- ensure that appropriate risk assessments are completed through the Vagra process which is on the school server on the T drive/proformas/educational visits/;#
- its considered good practise to undertake a preliminary visit to the venue;
- support the headteacher and governing body in their decisions on approval;
- assign competent staff to lead and help with trips;
- organise related staff training;
- verify that all accompanying adults, including private car drivers, have had satisfactory CRB checks;
- ensure contact arrangements are in place for the visit;
- make sure that all necessary permissions and medical forms are obtained;
- keep records of visits, and ensure that there are regular generic assessments of the risks (for example, road-crossing) where there are frequent visits to local venues (for example, a swimming facility).
Staff arranging or otherwise involved in educational activities must familiarise themselves with the regulations, advice and procedures published by the LA (which can be referenced on the Barnet Evolve website).It is our policy that all children should be able to participate in educational visits. Where a child with a disability is eligible for a trip, we will make every effort to ensure that he or she is included. We may seek guidance from parents or carers to help us to adapt our programme, and we will make any reasonable adjustments to our itinerary to include a child with disabilities. Any such adjustments will be included in the risk assessment.
Under the Health and Safety at Work Act 1974 schools must take reasonable steps to ensure that staff and pupils are not exposed to risks to their health and safety. This means when taking children off site teachers must make an assessment of any possible risks involved and take all reasonable steps to address these risks. Therefore a risk assessment is carried out by the group leader before the proposed visit. It will assess the risks which might be encountered on the visit, and will indicate measures to prevent or reduce them. The risk assessment should be based on the following considerations:
- What are the hazards?
- Who might be affected by them?
- What safety measures are needed to reduce risks to an acceptable level?
- Can the group leader put the safety measures in place?
- What steps will be taken in an emergency?
If a visit involves outdoor adventure activities such as water sports, climbing or skiing, and is led by an external instructor, the school will check that the course organiser has an Adventure Activities Licence.
Staff planning an off-site activity should make a preliminary visit to the venue, in order to carry out an on-site risk assessment. It is important to take into account the probable weather conditions at the time of year proposed for the trip, and the party leader should take careful account of the facilities available, with due regard to the proposed size of the group. The group leader should also assess the site's suitability with regard to the age and any particular needs of the children and will also consider the venue's own approach to security and to health and safety. Venues providing instructor-led activities will have their own risk assessments for particular sessions, and these assessments may be adopted if it is impractical for the group leader to experience the activity beforehand, or if the group leader lacks the skills required to make informed judgements about the risks it may involve.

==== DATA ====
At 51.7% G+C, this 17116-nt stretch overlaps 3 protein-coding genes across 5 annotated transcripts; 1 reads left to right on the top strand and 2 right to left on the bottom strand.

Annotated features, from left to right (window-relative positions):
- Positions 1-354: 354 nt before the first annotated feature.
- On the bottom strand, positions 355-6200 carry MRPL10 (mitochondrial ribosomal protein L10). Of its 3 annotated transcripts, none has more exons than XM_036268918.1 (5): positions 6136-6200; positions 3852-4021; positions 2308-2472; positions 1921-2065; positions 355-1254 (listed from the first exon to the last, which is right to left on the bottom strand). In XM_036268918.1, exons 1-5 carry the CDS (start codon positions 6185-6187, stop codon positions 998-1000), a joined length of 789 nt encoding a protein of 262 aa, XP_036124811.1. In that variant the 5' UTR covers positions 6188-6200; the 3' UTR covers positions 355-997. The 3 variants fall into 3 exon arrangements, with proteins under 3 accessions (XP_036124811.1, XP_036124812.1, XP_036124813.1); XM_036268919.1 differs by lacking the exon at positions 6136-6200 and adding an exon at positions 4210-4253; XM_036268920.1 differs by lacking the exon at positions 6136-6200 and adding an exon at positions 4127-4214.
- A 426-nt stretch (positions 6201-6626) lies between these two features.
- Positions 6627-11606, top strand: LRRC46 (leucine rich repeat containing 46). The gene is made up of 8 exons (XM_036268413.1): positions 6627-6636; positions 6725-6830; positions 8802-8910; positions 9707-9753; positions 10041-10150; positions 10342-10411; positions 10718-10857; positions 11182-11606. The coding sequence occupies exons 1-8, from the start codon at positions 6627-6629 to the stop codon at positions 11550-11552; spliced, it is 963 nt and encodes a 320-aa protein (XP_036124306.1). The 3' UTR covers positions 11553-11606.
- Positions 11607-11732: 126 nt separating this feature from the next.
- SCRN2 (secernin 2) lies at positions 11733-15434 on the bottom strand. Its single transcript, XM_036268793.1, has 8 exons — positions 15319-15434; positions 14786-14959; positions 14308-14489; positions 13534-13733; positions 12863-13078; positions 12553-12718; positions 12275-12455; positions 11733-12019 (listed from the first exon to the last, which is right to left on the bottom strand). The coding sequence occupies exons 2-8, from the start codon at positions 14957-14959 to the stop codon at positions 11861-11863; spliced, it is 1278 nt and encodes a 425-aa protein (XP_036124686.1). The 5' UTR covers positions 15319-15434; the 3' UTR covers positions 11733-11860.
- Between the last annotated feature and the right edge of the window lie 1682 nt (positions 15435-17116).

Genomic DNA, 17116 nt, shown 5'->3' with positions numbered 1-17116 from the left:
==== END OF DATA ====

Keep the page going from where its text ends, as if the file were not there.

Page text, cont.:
It is important to assess and record any health, safety or security issues that are identified during the preliminary visit. Any such issues will be taken into account when the final decision is taken on whether the visit should proceed, and the visit plan must state both the extent of any risks involved, and the measures that will be taken to reduce or eliminate them. The cost of these preliminary visits will be borne by the school, and should be built into the overall financial arrangements for the visit itself.
An activity should normally have sufficient adults taking part to provide the following minimum ratios:
- one adult to 10 pupils in Years 3 to 6;
- one adult to six pupils in Years 1 to 2;
- one adult to three pupils in Early Years.
Any trip will require a minimum of two adults. However, these are minimum requirements, and may not provide adequate supervision in all cases.
A risk assessment must also cover transport to and from the venue. The coach company we use on a regular basis has provided us with a letter detailing all the health and safety measures it routinely takes, including:
- the provision and required use of seat belts;
- proper vetting of the driver by the police;
- proper insurance for the driver;